How big is home advantage at the Olympic Games?
Forthcoming chapter in: H. A. Solberg, R. Storm & K. Swart (Eds.), Research Handbook on Major Sporting Events
21 Pages Posted: 22 Jul 2021 Last revised: 11 Aug 2021
Date Written: July 23, 2021
We revisit the magnitude of home advantage at the Summer and Winter Olympic Games, looking back all the way to Athens in 1896. By comparing a host country’s success with their performances in previous and subsequent games, we find that home advantage has declined over time as participation and the diversity of competition have increased. Hosts of the Summer Olympics between 1988 and 2016 enjoyed a two-percentage-point boost in their shares of medals and finalists, compared with their performances overseas, in both men's and women's events. In this same contemporary period, the home advantage effect at the Winter Olympics was around fifty percent larger in men's events but non-existent in women's events. We also find evidence of significant performance spill overs on the previous and next Olympiads for countries when they hosted the Summer Games.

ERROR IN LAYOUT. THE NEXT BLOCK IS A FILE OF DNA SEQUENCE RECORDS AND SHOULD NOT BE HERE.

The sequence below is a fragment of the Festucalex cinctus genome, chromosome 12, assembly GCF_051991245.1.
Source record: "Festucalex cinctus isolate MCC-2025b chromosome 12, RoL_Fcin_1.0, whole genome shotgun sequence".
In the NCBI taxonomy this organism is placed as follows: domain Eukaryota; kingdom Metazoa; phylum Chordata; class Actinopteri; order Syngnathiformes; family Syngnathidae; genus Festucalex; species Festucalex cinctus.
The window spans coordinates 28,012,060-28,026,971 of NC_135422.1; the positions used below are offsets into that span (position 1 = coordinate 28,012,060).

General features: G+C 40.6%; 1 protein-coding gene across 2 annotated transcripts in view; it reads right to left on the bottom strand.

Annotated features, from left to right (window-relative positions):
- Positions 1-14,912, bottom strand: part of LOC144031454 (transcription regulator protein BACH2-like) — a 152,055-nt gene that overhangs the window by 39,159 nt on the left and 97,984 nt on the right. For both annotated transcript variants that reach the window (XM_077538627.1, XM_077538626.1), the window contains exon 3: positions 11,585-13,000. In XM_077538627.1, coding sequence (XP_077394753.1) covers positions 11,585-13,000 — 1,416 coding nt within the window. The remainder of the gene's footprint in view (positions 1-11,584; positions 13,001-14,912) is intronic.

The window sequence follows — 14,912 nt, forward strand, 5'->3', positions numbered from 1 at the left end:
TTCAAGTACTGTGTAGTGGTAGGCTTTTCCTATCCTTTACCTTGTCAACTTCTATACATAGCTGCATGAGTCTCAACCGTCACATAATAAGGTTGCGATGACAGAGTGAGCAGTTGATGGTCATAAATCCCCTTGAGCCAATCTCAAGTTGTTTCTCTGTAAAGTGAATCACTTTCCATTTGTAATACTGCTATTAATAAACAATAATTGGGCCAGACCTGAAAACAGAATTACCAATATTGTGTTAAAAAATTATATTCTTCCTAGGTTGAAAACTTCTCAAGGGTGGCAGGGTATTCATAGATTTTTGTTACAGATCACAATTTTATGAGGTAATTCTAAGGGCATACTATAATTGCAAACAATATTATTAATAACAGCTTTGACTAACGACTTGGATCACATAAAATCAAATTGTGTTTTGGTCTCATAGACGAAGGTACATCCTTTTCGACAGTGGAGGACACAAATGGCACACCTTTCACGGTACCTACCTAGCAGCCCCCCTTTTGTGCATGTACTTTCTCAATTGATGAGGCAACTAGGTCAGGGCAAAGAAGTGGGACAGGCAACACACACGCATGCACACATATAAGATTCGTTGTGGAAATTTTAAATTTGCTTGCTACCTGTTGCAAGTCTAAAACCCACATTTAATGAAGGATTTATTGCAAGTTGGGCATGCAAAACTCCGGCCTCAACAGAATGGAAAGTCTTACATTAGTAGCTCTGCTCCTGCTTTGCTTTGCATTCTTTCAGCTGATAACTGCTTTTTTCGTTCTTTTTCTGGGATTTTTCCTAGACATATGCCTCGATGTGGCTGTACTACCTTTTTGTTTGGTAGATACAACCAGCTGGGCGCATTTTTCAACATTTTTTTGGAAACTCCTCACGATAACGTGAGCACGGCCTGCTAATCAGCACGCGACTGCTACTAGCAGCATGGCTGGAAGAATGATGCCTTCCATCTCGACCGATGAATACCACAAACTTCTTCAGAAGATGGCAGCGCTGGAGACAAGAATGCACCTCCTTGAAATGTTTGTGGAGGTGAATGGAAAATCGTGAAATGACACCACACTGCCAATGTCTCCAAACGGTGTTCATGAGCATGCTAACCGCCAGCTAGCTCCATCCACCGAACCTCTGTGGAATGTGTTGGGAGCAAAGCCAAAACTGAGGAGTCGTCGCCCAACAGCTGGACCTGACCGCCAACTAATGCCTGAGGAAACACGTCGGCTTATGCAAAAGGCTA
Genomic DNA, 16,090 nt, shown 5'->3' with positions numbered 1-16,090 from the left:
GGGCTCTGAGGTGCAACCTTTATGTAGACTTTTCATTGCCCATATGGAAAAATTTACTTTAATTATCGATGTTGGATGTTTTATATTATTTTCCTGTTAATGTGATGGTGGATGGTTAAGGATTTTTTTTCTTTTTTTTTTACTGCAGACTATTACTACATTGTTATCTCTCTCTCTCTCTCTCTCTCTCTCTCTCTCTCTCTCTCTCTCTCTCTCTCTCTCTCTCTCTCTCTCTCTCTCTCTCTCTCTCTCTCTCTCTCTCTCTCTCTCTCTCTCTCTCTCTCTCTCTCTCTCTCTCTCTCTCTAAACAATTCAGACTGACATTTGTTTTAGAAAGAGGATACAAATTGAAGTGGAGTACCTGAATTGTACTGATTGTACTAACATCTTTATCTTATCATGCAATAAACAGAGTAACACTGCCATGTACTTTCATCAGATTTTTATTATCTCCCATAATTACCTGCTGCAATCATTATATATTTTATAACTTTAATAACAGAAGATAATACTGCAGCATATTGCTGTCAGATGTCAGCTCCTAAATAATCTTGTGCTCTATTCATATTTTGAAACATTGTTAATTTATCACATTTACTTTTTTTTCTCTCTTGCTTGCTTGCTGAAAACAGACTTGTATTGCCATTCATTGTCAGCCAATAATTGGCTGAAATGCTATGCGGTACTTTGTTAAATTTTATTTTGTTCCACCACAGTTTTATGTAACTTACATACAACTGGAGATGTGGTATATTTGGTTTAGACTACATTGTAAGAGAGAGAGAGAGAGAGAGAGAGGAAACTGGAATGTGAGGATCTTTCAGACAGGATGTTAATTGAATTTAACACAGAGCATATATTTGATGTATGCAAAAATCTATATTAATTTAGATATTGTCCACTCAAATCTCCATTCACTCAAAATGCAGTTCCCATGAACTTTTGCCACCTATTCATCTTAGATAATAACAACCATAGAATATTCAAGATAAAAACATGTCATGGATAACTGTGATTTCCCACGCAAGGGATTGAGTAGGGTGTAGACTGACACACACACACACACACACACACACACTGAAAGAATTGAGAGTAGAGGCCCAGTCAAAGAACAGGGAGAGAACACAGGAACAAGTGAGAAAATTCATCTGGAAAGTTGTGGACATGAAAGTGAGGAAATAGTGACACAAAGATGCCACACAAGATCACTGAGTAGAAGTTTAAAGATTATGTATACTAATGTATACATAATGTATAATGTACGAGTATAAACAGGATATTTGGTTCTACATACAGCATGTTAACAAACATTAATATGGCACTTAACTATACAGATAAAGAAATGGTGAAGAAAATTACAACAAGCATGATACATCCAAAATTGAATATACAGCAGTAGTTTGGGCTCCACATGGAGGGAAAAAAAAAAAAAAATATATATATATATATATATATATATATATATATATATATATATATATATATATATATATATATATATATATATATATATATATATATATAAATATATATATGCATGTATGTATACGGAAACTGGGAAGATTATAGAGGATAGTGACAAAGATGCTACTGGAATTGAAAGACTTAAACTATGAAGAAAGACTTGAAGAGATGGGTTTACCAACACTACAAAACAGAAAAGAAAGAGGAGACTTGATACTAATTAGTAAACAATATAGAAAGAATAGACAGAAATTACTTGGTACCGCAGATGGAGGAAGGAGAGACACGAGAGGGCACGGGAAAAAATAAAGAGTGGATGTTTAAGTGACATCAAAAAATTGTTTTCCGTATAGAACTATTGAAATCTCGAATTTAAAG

Keywords: Attendance, Gender economics, Home bias, Major sport events, Olympic Games, Referee bias, Sports economics
JEL Classification: D91, L83, Z2
Suggested Citation: Suggested Citation